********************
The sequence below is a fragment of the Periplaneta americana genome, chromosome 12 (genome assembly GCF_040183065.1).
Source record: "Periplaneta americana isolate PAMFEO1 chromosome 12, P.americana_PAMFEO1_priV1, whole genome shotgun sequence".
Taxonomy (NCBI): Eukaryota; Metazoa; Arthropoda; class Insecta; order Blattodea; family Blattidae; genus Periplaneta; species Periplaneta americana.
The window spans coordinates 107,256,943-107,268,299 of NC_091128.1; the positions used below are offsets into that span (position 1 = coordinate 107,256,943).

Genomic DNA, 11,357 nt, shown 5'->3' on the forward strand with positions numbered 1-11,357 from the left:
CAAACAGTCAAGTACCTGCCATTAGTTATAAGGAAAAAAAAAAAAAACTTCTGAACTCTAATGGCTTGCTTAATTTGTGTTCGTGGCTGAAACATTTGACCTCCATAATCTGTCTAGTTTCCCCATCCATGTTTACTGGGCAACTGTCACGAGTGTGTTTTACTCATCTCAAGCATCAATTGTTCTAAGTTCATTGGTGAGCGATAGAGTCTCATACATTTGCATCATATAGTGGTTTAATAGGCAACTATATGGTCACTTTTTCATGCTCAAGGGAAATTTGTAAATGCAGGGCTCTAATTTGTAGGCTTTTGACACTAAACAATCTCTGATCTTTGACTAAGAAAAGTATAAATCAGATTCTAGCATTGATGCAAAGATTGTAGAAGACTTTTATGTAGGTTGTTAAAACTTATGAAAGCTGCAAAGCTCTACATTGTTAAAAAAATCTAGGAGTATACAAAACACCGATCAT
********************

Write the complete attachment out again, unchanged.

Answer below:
The sequence below is a fragment of the Periplaneta americana genome, chromosome 12 (genome assembly GCF_040183065.1).
Source record: "Periplaneta americana isolate PAMFEO1 chromosome 12, P.americana_PAMFEO1_priV1, whole genome shotgun sequence".
Taxonomy (NCBI): Eukaryota; Metazoa; Arthropoda; class Insecta; order Blattodea; family Blattidae; genus Periplaneta; species Periplaneta americana.
The window spans coordinates 107,256,943-107,268,299 of NC_091128.1; the positions used below are offsets into that span (position 1 = coordinate 107,256,943).

Genomic DNA, 11,357 nt, shown 5'->3' on the forward strand with positions numbered 1-11,357 from the left:
CAAACAGTCAAGTACCTGCCATTAGTTATAAGGAAAAAAAAAAAAAACTTCTGAACTCTAATGGCTTGCTTAATTTGTGTTCGTGGCTGAAACATTTGACCTCCATAATCTGTCTAGTTTCCCCATCCATGTTTACTGGGCAACTGTCACGAGTGTGTTTTACTCATCTCAAGCATCAATTGTTCTAAGTTCATTGGTGAGCGATAGAGTCTCATACATTTGCATCATATAGTGGTTTAATAGGCAACTATATGGTCACTTTTTCATGCTCAAGGGAAATTTGTAAATGCAGGGCTCTAATTTGTAGGCTTTTGACACTAAACAATCTCTGATCTTTGACTAAGAAAAGTATAAATCAGATTCTAGCATTGATGCAAAGATTGTAGAAGACTTTTATGTAGGTTGTTAAAACTTATGAAAGCTGCAAAGCTCTACATTGTTAAAAAAATCTAGGAGTATACAAAACACCGATCAT